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Strong demand for the Volt partly to blame for inventory issues

Chevrolet has been doing surprisingly well with sales of its Volt extended range electric vehicle. In fact, Chevrolet has repeatedly set sales records for the Volt this year. Back in August, Chevrolet set a single month sales record for the Volt and then beat that record again in October.

In November of this year, Chevrolet sold 1,519 Volt vehicles, which represented a 33% increase over November of 2011. However, the number of cars sold in November was roughly half the number Chevrolet sold in October and September when the company sold 2,961 and 2,851 Volts respectively.
 
Chevrolet says that the problem with sales declining isn't that demand for the vehicle is waning; it's that demand is too high. Part of the reason sales declined so much in November was due to low inventory that was felt particularly hard in California.

According to Don Johnson, Chevrolet VP of Sales and Service, the California market where GM sells 34% of all the Volts it produces recently had only an 8-day supply the vehicle. General Motors has been able to up production of the vehicle and currently has up to 23 days supply for California and about 60 days across the US. According to Johnson, that volume level is ideal.

 
General Motors has sold 20,828 Volts so far this year.

Another potential issue that could have contributed to low supply of the Volt was that the assembly plant where the Volt is produced was idled to retool for production of 2014 Chevrolet Impala. That plant idling combined with stronger-than-expected sales led to problems with inventory.

While General Motors struggles with supplies for its popular Volt, competitor Ford is doing very well with its new C-Max plug-in hybrid. Ford reports that it has sold 8,999 C-Max hybrids and C-Max Energi plug-in hybrids in only two months. The most popular region for the car is Southern California according to Ford. 

Sources: Detroit News, General Motors, Ford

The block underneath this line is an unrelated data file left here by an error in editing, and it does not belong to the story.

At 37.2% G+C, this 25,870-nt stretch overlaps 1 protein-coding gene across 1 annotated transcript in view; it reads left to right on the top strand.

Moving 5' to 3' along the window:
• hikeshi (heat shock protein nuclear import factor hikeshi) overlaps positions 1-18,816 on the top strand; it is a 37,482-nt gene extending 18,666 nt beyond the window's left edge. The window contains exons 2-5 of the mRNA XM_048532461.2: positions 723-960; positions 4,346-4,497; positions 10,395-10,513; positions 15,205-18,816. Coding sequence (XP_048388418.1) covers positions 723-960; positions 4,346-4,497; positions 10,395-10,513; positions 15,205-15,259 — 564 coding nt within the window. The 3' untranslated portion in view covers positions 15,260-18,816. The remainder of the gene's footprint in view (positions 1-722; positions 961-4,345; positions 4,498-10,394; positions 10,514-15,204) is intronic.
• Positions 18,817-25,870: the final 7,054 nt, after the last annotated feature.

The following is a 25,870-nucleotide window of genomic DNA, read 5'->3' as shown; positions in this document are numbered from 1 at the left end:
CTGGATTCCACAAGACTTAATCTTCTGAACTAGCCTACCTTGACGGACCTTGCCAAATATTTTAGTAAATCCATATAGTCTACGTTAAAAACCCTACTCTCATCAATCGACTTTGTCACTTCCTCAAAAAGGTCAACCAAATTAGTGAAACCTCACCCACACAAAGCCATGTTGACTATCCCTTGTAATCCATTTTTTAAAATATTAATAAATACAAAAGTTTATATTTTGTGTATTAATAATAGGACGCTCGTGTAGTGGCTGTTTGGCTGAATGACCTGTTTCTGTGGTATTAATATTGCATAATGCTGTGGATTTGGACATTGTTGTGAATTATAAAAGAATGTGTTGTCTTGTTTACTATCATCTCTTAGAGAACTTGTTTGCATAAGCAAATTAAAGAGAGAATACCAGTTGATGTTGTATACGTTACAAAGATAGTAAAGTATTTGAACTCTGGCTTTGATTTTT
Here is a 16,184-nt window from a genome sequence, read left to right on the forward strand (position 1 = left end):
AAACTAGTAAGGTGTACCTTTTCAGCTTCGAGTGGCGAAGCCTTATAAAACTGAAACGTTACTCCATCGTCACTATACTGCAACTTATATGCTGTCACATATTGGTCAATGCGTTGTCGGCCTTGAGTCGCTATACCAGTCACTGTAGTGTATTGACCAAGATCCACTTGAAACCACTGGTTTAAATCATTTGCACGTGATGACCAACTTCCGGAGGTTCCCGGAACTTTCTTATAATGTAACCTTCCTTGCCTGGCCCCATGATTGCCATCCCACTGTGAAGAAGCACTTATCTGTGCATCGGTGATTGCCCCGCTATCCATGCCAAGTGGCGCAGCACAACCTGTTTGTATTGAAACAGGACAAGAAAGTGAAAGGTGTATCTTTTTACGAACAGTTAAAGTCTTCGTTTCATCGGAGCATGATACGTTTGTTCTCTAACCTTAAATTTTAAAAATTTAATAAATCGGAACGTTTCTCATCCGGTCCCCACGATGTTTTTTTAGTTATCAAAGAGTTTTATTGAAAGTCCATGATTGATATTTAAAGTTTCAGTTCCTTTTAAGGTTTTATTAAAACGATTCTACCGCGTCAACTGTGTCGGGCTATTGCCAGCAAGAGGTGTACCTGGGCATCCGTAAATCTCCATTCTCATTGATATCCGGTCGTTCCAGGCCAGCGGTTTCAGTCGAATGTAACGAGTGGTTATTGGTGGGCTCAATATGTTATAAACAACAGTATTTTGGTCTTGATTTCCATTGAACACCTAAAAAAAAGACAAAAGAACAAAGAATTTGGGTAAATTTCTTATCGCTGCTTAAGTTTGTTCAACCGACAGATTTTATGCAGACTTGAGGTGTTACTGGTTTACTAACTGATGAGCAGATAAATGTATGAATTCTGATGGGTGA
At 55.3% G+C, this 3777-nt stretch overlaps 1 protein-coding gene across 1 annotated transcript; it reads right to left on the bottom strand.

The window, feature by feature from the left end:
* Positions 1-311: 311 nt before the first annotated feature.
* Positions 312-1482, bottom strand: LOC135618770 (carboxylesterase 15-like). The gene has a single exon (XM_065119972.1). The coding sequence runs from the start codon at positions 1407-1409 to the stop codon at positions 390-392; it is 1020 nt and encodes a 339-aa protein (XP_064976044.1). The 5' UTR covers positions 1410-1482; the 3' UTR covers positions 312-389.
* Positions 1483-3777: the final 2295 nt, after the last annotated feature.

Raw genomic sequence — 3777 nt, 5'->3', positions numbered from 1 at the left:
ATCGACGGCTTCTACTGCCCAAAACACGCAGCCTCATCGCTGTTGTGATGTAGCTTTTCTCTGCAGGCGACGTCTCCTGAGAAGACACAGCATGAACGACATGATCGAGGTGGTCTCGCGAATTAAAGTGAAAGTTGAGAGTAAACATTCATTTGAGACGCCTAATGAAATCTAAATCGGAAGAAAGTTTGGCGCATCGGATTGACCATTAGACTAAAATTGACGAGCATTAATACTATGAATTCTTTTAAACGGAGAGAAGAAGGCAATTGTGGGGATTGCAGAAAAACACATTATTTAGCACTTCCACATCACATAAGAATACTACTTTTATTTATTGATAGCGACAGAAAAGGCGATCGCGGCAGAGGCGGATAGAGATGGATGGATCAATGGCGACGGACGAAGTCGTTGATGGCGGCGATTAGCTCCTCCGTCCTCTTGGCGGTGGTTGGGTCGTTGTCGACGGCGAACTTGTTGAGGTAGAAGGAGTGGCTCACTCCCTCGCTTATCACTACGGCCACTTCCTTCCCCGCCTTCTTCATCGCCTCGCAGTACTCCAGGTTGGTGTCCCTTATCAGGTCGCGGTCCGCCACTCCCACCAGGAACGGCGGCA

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Half truths and lack of info
By Dr of crap on 12/5/2012 8:27:03 AM , Rating: 2
"In fact, Chevrolet has repeatedly set sales records for the Volt this year. Back in August, Chevrolet set a single month sales record for the Volt and then beat that record again in October."

Yep the second year it been in production, and yes it's selling more, so
increase sales - yes
record sales - nope

"In November of this year, Chevrolet sold 1,519 Volt vehicles, which represented a 33% increase over November of 2011."

Means nothing. It was just starting out last year. Yea, your most likely going to vastly increase sales over last year. A kid could see that. Bad writing and or marketing spin.

"Chevrolet says that the problem with sales declining isn't that demand for the vehicle is waning; it's that demand is too high."

REALLY, or is it that they have some sales and there isn't a fast enough build time or enough inventory because - they didn't want to many sitting around not being sold or the production has slowed BECASUE of slow sales. See how you can spin this any way you want???

"Another potential issue that could have contributed to low supply of the Volt was that the assembly plant where the Volt is produced was idled..."

Don't mention the fact that you idled the production BECAUSE of slow sales!! Kind of an important point!

Yet another way to have a news blurb out there to keep the Volt name in the people way. It's classic marketing. Keep the name out there over and over again and hope for more sales! It is selling - some. They want more sales. Records sales it is not having, and comparing to the first few months when production was at a very low level just makes you look stupid.




RE: Half truths and lack of info
By Shig on 12/5/2012 2:22:29 PM , Rating: 3
There is a lot of factory idle drama.

I just want to point out the innovation Ford has done with their new Fusion. They have a modular factory and the ICE fusion, hybrid fusion, and plug-in hybrid fusion all share parts and are all put together in a similar fashion on the assembly line. So Ford will not have to idle the plant if the hybrid or plug-in hybrid aren't doing so well (gas goes down), they can simply switch to the ICE model and if gas goes up, etc etc. There will be a bit of down time, but nothing like what GM has to do.

GM basically has to guess the demand with the Volt factory, and that is a fail strategy. They either have too many or too few.


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